Author: Cody Bijeaux
Language barriers are a problem for many students. No matter what language is used to communicate, there are always situations where language differences cause misunderstandings. To a language student, however, this issue is even more serious. I have studied Chinese for almost five years, diligently studying grammar books and trying to attain a better understanding of Chinese overall. Many say my Chinese is good, and yet many occasions haves led to misunderstandings. Studying a language intensively and still misunderstanding is frustrating. Language barriers are certainly a difficult problem.
Language barriers are not the inability to understand the other person's specific words or phrases. They are also the inability to further or extend a conversation. When I chat with Chinese friends, I sometimes realize that my Chinese is not. My friends then realize a language barrier exists, and the result is an avoidance of more deep and personal questions. They ask simple questions, such as where I am from or if I like Taiwan. These questions are not improper or wrong, but it is a missed opportunity to discuss important topics like cultural differences and viewpoints on life. A successful discussion as a language student is a discussion where the language barrier is nonexistent. When both sides feel that they are on equal linguistic footing then they can happily engage in deeper conversation.
Language barriers are everywhere. At school when someone uses words I do not understand, I might simply ask them to repeat or ask what they mean. These instances occur and can result in embarrassment and a desire to seclude myself to avoid another error. Sometimes, having a high level of Chinese can actually be an unexpected curse. People may assume I do not worry about language barriers or may not experience them. Often, Chinese speakers are less patient with us than with our friends who are just starting to learn the language. Loosing due to the irritating issue of language barriers can be depressing. So, like many of my American friends, I am determined to improve my Chinese. I hope one day to talk completely freely with friends without the fear of a language barrier.
Author: Emily Schell
I have been studying Chinese for over nine years, starting with online Chinese classes and moving to university classes, including study abroad programs in Beijing and Shanghai. Although my nine years of Chinese and various Chinese friends have given me a grasp of the Chinese language, I still have trouble fully understanding some conversations. Sometimes I find myself alongside brand new language learners asking the same questions they do. "Could you repeat that again？ Could you say that slower please？" Consequently, even though our Chinese is good, we still struggle often, which strains our friendships, teaching, and relationships with those in the community.
My knowledge of Chinese actually makes my school and social relationships complicated in other ways. As a Fulbright Teacher, we have two main responsibilities: to teach children English and to serve as cultural ambassadors of the United States. Sometimes, I fear that my knowledge of Chinese makes it easier for me to be a cultural ambassador and harder for me to be an English teacher.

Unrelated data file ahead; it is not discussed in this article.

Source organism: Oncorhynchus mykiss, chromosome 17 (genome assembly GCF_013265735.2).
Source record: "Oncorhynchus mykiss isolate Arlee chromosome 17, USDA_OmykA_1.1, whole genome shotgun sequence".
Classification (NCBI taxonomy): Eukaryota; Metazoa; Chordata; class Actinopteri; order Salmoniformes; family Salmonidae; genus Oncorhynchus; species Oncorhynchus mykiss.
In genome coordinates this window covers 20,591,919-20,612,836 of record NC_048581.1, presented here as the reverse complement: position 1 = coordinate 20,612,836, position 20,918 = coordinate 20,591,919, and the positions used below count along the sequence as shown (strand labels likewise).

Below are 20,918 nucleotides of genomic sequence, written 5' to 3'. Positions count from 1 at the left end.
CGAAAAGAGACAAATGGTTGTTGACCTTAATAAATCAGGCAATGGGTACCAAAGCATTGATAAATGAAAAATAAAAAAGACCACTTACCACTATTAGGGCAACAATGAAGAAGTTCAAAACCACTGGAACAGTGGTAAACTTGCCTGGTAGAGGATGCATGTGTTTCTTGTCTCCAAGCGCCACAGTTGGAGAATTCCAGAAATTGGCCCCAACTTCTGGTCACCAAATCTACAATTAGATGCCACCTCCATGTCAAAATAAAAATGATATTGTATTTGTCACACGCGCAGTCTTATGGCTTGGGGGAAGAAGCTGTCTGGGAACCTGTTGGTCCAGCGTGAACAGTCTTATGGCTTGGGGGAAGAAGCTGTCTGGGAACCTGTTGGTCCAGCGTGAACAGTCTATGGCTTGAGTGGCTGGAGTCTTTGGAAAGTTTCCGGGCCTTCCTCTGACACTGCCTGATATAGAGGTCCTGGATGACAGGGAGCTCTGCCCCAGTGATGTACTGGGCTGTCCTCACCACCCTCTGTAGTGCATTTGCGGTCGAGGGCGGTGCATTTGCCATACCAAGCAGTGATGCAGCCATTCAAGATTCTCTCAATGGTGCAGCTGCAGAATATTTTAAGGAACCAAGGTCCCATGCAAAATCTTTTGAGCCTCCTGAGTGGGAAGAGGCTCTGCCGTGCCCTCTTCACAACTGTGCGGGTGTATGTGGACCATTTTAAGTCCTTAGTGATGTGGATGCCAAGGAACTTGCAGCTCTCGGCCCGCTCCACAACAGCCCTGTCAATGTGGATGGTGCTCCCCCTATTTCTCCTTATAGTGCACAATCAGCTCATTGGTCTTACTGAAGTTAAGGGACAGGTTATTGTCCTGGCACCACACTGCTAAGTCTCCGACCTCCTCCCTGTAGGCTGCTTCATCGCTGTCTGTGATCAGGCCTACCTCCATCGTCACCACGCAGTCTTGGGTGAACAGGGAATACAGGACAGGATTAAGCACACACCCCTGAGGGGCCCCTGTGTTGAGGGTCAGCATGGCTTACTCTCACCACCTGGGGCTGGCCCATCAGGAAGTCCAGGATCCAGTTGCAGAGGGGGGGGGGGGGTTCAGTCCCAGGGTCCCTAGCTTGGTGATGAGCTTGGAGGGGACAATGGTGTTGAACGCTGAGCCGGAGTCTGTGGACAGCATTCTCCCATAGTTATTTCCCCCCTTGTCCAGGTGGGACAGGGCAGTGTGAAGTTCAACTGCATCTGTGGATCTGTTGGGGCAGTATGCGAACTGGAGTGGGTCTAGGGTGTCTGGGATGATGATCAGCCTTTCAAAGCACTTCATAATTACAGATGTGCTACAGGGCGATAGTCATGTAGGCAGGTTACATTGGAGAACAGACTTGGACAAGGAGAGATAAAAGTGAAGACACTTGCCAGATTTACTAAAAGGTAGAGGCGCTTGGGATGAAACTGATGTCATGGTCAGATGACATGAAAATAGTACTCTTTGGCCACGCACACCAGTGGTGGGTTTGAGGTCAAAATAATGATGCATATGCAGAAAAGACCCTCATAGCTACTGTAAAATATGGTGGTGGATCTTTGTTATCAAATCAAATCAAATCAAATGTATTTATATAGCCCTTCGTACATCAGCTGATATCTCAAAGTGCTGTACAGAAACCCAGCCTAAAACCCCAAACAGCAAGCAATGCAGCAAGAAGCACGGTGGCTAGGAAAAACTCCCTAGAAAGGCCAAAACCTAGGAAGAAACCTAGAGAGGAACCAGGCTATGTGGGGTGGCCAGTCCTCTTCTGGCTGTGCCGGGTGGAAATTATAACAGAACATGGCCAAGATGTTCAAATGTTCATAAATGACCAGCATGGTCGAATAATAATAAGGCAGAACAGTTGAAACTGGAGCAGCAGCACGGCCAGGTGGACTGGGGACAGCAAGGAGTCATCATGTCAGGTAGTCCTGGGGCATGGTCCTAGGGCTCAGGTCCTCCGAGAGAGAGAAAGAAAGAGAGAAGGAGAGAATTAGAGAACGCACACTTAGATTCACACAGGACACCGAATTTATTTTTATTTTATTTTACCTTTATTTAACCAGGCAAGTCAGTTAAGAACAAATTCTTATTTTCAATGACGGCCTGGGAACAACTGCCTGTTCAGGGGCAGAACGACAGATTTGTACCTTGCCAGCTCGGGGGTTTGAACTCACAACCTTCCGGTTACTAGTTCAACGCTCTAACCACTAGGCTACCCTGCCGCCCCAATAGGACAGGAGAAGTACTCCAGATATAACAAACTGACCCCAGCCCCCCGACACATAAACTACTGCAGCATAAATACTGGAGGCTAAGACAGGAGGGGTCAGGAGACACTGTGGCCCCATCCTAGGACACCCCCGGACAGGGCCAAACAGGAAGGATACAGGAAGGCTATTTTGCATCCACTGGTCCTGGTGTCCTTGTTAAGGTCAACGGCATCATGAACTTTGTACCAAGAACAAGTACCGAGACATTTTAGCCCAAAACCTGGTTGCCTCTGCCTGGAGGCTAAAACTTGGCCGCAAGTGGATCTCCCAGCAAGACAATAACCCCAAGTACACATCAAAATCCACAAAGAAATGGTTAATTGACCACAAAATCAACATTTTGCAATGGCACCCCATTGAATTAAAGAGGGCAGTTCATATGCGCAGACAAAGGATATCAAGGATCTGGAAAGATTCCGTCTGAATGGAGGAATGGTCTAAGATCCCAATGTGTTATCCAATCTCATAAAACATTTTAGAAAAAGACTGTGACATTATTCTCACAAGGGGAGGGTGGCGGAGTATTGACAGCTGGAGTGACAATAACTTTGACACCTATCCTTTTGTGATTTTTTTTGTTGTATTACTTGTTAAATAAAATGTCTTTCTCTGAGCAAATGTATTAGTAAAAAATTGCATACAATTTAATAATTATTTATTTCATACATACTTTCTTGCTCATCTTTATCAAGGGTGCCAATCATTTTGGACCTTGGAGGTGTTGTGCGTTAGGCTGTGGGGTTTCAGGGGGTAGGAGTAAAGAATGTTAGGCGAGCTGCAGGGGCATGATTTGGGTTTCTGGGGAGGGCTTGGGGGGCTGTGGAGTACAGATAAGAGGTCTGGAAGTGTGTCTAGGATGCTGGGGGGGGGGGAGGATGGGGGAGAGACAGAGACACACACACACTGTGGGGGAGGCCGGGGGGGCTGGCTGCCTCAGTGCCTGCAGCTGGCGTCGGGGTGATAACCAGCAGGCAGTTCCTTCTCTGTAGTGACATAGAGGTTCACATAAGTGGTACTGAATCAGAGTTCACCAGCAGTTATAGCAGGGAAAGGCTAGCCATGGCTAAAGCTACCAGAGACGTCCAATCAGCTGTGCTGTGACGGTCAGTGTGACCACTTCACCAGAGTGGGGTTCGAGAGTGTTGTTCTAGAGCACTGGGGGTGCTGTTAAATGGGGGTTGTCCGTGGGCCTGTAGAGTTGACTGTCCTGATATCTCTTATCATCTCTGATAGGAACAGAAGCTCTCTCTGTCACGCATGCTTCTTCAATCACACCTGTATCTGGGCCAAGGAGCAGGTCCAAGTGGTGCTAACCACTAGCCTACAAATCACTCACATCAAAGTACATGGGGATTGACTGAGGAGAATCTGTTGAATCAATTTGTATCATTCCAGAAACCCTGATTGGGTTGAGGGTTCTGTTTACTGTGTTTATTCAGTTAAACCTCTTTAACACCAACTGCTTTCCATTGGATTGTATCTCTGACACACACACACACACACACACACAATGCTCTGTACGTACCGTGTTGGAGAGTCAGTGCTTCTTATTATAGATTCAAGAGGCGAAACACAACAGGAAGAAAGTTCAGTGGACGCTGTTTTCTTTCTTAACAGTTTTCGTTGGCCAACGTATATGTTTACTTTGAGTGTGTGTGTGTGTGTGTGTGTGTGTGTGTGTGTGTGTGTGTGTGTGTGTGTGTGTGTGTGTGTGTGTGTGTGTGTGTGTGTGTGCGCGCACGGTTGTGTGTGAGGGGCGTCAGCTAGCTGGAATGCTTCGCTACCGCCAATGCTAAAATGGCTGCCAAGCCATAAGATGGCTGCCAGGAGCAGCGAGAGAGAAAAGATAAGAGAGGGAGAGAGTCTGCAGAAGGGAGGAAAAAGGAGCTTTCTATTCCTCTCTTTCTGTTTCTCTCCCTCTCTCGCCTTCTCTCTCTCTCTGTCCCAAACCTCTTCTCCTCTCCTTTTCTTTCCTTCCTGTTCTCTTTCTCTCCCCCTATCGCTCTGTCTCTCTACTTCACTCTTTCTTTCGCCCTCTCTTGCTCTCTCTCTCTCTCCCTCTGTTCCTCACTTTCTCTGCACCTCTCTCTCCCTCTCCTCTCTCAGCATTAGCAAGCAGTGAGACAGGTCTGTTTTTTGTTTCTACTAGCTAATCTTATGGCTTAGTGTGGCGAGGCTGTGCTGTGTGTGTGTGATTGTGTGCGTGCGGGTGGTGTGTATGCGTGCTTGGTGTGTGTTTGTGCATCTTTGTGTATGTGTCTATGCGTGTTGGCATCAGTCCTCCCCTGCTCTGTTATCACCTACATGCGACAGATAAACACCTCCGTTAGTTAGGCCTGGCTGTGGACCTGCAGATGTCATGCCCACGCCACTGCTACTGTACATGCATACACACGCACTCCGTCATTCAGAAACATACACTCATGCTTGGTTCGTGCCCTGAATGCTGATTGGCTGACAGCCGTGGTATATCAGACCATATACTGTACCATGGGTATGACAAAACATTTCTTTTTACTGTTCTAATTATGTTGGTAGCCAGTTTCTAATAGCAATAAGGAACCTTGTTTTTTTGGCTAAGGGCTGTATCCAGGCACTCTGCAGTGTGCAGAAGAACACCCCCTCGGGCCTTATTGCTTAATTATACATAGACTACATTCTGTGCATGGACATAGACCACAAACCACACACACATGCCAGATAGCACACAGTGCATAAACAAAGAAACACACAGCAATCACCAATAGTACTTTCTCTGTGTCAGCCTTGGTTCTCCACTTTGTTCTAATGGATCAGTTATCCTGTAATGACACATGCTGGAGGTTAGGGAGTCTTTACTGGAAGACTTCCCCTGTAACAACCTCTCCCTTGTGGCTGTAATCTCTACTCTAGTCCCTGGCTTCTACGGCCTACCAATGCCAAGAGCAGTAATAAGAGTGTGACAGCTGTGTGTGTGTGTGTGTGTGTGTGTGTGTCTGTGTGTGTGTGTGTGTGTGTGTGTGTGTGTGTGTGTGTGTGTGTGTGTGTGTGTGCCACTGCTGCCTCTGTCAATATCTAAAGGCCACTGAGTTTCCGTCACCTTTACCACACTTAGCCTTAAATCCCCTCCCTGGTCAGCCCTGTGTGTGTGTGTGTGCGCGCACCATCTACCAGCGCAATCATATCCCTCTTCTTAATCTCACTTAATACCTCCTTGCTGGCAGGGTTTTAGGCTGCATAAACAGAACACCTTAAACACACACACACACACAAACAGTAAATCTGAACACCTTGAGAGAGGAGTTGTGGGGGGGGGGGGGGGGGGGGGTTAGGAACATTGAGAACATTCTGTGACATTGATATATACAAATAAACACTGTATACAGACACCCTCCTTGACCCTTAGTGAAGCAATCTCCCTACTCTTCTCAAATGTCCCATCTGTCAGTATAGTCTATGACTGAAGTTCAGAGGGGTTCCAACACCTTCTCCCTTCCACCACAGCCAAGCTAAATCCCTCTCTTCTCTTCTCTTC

One of the most difficult aspects of teaching English, or any language that is not the native language, in another country is creating opportunities for students to practice the non-native language outside of class. So much of language learning depends on students finding natural and authentic ways to practice their non-native language outside of the classroom. Given that students are unlikely to do so of their own volition with their family, friends, or teammates, they may not move from repeating and memorizing English phrases to organically producing English, to use "teacher speak." Accordingly, any opportunity to engage students in English outside of the classroom is extremely important. Even knowing this fact, I often engage with my students in Chinese instead of English. Although using this native language makes it easier, in my opinion, to forge strong relationships with students, coworkers, and community members, I miss out on important opportunities to teach English in a more natural setting outside of the classroom. In my Chinese conversations, however, I am still fortunate to have the opportunity to expose my students to various aspects of American culture and thought.
This trade-off between forging stronger relationships with community members and better serving the community in my capacity as an English teacher is one that most Fulbright English teachers must make. Some of us, by virtue of knowing little Chinese, have the choice made for them; they are full-time English teachers inside and outside of the classroom. However, for those of us who have the luck to know enough Chinese to adequately communicate, we have to decide which one of those priorities takes precedence. For me, I have opted to forge even stronger relationships with my students and community, although that choice has come at the expense of the opportunity to teach even more English outside of the classroom. Living on Kinmen is full of lots of challenges and choices such as these, but luckily for me, each challenge and choice tends to bring even larger reward.